How to Lower Your Taxes in Retirement with Roth IRA Conversions
Leading financial advisor based in Jupiter, FL, Cary Stamp, CFP®, shares the Roth IRA conversion strategy that many people are unaware of, but can make a huge difference on taxable income in retirement.
This is especially important if you’re within a few years of retirement or if you’re in that gap between the time that you’ve retired and the time that you plan to turn on your Social Security payments to generate income.
Hi, I’m Cary Stamp, and this is a Principled Wealth Moment. I’m going to share a Roth IRA conversion strategy that a lot of people probably don’t know about, but it can make a lot of sense, especially if you’re within a few years of retirement or if you’re in that gap between the time that you’ve retired and the time that you’re going to turn on your Social Security payments to generate some more income.
Let’s say you have an IRA and in this IRA, you have a balance of half a million dollars. Don’t let the numbers fool you, not everybody does, some people have more, but if you have less, just take a zero off. But let’s say you have a half million dollar IRA balance and you are five years from retirement and you want to do something in these five years so that you can take advantage of the fact that you don’t have to take a required minimum distribution from your IRA and that maybe you’re going to delay your Social Security. So you know that your income tax bracket is really going to be fairly low during that period of time.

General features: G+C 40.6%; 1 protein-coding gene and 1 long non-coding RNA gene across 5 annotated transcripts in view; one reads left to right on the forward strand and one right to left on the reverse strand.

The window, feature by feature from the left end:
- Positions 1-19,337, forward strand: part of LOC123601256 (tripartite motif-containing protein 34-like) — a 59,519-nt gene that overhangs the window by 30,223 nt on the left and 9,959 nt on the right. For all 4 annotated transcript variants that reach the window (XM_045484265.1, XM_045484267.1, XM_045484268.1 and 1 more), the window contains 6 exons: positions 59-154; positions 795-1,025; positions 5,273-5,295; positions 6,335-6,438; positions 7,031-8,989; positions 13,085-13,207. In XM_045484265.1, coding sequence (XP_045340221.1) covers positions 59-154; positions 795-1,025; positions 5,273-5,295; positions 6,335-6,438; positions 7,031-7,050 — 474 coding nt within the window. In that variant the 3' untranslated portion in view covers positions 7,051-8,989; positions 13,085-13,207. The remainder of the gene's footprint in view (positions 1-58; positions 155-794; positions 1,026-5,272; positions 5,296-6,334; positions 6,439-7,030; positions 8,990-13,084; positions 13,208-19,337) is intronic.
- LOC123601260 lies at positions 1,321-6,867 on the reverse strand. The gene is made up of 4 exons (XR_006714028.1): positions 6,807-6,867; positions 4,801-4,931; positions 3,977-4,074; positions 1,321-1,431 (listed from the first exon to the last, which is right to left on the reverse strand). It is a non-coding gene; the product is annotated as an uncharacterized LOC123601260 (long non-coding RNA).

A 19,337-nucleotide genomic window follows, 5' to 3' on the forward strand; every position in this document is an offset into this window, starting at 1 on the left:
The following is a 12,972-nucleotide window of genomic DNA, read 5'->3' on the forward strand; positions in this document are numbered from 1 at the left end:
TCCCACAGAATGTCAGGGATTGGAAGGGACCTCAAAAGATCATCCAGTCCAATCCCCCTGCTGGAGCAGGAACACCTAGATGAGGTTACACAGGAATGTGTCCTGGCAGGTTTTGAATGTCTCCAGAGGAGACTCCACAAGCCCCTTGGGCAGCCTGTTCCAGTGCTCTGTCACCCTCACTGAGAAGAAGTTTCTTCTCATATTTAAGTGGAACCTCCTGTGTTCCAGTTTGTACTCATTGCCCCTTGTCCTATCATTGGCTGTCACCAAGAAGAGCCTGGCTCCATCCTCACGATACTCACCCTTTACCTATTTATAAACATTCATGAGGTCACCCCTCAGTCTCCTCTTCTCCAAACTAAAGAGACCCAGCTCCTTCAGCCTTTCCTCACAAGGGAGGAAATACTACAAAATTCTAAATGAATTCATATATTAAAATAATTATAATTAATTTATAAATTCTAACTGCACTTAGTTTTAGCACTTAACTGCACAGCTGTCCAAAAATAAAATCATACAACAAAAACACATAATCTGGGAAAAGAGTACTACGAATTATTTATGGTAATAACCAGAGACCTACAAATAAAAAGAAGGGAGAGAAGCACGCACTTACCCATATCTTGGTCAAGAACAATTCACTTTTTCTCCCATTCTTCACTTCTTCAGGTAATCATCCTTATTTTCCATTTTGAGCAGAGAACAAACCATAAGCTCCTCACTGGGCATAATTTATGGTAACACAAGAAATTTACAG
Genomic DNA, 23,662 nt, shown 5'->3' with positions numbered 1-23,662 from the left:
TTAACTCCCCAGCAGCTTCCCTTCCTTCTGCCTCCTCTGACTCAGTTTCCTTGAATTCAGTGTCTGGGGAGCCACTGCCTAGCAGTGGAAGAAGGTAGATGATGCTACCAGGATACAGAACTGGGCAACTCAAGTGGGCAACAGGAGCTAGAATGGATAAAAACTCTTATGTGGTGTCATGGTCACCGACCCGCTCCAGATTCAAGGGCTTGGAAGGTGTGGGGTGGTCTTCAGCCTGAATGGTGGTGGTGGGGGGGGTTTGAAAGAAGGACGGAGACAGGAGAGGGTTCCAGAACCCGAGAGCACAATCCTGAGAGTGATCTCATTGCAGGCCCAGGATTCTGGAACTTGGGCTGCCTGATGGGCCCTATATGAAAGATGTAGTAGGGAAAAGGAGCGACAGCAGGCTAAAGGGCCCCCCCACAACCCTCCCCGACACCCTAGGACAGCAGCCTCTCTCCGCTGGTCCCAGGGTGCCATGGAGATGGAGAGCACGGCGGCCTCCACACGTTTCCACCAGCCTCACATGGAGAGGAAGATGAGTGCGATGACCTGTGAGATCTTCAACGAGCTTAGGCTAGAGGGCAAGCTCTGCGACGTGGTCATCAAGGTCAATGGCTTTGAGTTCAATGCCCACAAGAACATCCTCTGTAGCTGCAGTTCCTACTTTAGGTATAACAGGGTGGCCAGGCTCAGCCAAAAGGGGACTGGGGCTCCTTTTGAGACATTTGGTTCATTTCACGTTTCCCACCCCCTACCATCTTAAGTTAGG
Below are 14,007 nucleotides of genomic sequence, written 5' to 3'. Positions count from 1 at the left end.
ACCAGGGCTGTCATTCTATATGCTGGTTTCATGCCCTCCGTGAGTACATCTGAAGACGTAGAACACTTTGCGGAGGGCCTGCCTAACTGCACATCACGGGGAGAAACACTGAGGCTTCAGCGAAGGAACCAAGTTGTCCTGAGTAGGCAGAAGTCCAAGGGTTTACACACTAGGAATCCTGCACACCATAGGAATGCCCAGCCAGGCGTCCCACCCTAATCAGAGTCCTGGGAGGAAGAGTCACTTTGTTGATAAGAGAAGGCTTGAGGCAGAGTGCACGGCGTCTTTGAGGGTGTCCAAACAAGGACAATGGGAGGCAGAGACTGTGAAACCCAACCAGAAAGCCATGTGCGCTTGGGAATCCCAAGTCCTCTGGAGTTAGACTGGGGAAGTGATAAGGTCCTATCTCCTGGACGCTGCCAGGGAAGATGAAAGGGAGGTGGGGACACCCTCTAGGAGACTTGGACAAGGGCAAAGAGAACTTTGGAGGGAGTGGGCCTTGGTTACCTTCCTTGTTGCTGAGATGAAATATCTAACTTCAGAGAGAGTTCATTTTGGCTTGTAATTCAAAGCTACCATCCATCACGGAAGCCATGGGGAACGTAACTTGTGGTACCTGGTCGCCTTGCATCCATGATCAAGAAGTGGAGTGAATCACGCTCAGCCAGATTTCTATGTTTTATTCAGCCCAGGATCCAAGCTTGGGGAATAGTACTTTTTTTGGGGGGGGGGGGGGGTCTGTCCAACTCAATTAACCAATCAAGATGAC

One thing you can consider doing is a strategy of taking a portion or all of this half million dollars and converting it to a Roth IRA. When you make this conversion, you will pay the tax on money that you’re converting in that year. But if you’re in a low tax bracket, it could be a very small amount of tax. So you don’t have to convert all of the $500,000 at once, you could do $50,000 a year over five years or over 10 years or over whatever period of time you would like, you could do $100,000 a year over five years, and you could even get started and see how this impacts or affects your tax rate and decide if you want to ramp it up or ramp it down. You’re not locked into making these conversions over this period of time. You get to choose every single year, what’s going to work best for you.
This is a Roth IRA conversion strategy, it is usually done somewhere right before you retire, where your income is a little bit lower than your highest earning years and before you get your Social Security. If you want more information on this one, you can call us: (561) 471-7700, or you can just email me directly. It’s firstname.lastname@example.org. Thanks. This has been a Principled Wealth Moment.